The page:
The Pest' House
This building was originally constructed to confine persons with contagious diseases. It was later used as the Idaho City jail until the 1930’s.
A pest’ house was not where the local exterminator lived. Instead it housed people sick with potential pestilence. This was common practice not only in the west, but in more civilized cities as well. Also referred to as “fever sheds”, these were houses where sick individuals were quarantined to prevent the spread of communicable diseases.
During the time of the Boise Basin gold rush, medical practices were still much the same as they had been for hundreds of years. A doctor may have provided a bloodletting-services, or prescribed cocaine for pain. Some of the oft prescribed herbs would go one to become what we know as aspirin. Other treatments could be fatal. During this time, with the civil war raging, modern medicine was beginning to develop further.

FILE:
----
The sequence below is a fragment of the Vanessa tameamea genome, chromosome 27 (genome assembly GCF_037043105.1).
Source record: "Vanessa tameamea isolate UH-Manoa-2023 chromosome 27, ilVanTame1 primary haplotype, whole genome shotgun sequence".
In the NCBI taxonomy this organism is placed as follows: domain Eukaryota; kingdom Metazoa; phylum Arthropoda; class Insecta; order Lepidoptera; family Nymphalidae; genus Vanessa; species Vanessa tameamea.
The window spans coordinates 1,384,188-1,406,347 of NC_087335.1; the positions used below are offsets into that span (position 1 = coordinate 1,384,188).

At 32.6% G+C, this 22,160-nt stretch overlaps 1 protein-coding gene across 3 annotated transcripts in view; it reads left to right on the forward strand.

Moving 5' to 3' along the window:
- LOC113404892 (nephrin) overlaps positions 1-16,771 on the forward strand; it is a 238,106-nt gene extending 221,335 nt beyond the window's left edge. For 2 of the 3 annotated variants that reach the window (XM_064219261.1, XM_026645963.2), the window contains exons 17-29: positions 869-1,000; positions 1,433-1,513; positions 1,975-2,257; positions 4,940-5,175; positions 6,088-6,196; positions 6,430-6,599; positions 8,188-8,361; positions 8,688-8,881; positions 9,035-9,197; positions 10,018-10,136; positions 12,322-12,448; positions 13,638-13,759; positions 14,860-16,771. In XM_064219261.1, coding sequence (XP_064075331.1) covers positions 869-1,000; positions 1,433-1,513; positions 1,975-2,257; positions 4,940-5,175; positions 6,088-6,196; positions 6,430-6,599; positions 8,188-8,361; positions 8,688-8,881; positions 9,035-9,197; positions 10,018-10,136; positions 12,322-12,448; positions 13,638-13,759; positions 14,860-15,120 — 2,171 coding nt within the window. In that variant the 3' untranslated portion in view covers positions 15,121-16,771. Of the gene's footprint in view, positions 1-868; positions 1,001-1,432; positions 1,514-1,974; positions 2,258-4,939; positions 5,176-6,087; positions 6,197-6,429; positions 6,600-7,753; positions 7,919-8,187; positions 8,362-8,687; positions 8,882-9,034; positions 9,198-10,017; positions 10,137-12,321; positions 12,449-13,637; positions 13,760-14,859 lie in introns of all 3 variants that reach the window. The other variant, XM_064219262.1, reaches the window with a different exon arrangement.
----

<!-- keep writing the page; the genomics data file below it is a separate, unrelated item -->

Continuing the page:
During the mid 1850’s the idea of “Germ Theory” began to take traction in the US. This was the idea that disease was spread by small germs that could not be seen, as opposed to more mystical causes such as “bad air”. Pest houses were used previously in Europe dating back to the 12th century as a way to control the spread of the Bubonic Plague. Visitors to a town or village would be required to stay in the pest house until confident they were not sick. Common communicable diseases at the time included tuberculosis, smallpox, typhoid fever, cholera, and yellow fever.